6 instances when the Financial Times, Wall Street Journal, The Times and other newspapers ditched their paywall and when you should too

 

Screen Shot 2016-07-28 at 10.06.05

Today’s digital press continues to experiment and struggle with news monetization. But when something that previously cost money becomes free, different questions arise: what made it not-free to begin with, why is it free now, and why isn’t it always free? When and why do publishers circulate news “freely” and what do such moments suggest about these media outlets?

In the most recent study published by the University of Southern California, professor Mike Ananny and USC Ph.D. candidate Leila Bighash looked at when news organizations lower, suspend, or otherwise reconfigure their payment systems to let content circulate unmetered.

Of the 69 instances when paywalls were dropped or eliminated between 1999 and May 2015, there were 41 times that news outlets dropped them only temporarily; the other 28 times, papers made the decision to permanently reduce or eliminate them. Ananny and Bighash were able to categorize these changes in paywall strategy into six different scenarios.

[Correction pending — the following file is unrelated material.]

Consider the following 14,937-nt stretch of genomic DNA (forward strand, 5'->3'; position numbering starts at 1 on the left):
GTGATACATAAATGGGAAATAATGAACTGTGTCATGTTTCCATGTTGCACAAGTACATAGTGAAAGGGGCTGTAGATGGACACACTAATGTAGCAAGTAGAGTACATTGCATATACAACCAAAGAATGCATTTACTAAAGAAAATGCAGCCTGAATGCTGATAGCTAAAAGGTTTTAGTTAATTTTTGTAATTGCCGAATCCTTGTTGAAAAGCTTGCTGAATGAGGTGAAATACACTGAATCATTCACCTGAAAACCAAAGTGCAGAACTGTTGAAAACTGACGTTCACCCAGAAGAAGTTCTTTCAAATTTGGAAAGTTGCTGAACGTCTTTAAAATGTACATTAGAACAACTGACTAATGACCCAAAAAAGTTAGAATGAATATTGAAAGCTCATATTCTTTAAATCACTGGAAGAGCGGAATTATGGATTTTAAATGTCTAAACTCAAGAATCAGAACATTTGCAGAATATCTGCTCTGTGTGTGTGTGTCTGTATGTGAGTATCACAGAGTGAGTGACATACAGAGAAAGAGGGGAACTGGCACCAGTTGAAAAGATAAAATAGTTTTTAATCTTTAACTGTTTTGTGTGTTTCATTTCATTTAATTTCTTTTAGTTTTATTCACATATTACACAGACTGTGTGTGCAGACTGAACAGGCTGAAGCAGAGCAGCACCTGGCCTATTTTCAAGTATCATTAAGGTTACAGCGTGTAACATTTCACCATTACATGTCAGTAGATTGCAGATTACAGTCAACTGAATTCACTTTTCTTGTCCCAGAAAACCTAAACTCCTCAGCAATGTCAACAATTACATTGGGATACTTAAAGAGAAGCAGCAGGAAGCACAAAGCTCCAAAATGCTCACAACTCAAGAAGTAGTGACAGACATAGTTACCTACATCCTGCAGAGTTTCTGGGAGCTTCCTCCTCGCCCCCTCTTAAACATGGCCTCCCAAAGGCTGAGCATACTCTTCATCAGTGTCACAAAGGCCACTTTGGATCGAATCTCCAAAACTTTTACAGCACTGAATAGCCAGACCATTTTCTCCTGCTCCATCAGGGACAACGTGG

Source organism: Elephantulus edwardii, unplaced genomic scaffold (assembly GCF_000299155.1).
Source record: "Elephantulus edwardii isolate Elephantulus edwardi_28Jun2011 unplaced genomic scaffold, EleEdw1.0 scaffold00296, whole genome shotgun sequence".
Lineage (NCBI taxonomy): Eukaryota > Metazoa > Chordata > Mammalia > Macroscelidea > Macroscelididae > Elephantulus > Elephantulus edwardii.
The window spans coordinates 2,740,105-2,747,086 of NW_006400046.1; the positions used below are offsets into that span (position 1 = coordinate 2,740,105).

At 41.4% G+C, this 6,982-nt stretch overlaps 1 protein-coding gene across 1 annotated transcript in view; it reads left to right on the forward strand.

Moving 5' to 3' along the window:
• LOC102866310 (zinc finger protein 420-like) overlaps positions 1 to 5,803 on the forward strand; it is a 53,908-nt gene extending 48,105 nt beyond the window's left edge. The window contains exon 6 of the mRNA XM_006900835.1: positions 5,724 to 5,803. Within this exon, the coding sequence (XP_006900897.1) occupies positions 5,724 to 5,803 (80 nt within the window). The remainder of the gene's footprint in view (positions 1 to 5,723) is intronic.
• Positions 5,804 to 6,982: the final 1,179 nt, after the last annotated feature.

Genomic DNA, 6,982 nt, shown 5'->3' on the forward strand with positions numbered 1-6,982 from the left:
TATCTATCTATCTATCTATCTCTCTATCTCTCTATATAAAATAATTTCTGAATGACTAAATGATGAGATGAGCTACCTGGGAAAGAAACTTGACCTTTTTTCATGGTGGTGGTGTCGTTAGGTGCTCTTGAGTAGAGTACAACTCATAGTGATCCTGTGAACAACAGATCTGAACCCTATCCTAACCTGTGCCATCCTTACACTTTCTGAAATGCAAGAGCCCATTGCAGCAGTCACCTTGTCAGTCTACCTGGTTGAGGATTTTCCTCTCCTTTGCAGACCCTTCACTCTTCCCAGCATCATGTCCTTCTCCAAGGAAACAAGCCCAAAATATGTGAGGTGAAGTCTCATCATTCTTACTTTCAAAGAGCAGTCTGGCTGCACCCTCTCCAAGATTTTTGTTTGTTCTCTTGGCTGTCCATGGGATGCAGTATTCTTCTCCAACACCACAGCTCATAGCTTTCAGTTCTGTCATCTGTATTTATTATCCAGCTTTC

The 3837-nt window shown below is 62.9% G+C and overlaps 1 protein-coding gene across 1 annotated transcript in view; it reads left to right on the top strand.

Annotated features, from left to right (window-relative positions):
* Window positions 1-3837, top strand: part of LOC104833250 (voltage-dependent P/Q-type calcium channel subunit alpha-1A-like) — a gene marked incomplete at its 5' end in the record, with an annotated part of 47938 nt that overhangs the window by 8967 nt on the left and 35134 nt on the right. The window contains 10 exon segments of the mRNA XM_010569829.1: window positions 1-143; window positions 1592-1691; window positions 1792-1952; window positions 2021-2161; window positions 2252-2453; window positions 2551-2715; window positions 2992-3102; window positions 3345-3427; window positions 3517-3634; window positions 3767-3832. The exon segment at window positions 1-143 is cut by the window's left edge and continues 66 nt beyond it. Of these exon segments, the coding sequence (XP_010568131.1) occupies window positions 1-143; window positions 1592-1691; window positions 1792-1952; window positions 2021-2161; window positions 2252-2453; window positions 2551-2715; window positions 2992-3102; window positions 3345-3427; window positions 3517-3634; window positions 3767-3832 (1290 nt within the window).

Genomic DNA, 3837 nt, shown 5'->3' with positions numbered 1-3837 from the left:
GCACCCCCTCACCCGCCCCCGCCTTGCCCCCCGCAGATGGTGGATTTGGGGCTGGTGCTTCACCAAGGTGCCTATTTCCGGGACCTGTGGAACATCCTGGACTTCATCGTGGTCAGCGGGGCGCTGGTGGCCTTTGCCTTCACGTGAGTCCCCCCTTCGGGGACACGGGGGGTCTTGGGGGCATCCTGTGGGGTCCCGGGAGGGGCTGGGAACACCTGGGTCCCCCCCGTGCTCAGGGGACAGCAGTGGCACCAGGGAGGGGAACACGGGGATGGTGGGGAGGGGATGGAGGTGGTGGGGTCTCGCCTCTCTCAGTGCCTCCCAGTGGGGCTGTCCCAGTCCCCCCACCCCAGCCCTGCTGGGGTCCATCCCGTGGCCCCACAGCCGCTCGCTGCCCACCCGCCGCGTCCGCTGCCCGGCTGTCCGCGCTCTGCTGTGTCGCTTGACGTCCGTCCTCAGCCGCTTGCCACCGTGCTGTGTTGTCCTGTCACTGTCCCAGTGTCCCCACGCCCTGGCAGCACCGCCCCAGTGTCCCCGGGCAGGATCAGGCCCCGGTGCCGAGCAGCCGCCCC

Here are the reasons why publishers drop their paywalls, according to the study:

Public Emergencies

When natural disasters hit their primary publishing regions, The New York Times, The Wall Street Journal, The Baltimore Sun, The Seattle Times, Newsday, Pocono Record, Cape Cod Times, SeacostOnline, and The Day temporarily dropped their paywalls, making either all content or disaster-related information entirely free. Paywalls were also dropped during the Boston Marathon bombing and DC Navy Yard shootings in 2013.

“Such drops and reinstatements are significant because, when news organizations change their paywalls in response to public emergencies and natural disasters, they leave clues about who they think their publishing impacts, what they assume their audiences need, how they see themselves as public services, and when they judge one set of circumstances as sufficiently different from another to warrant a change in news commodification,” the study says.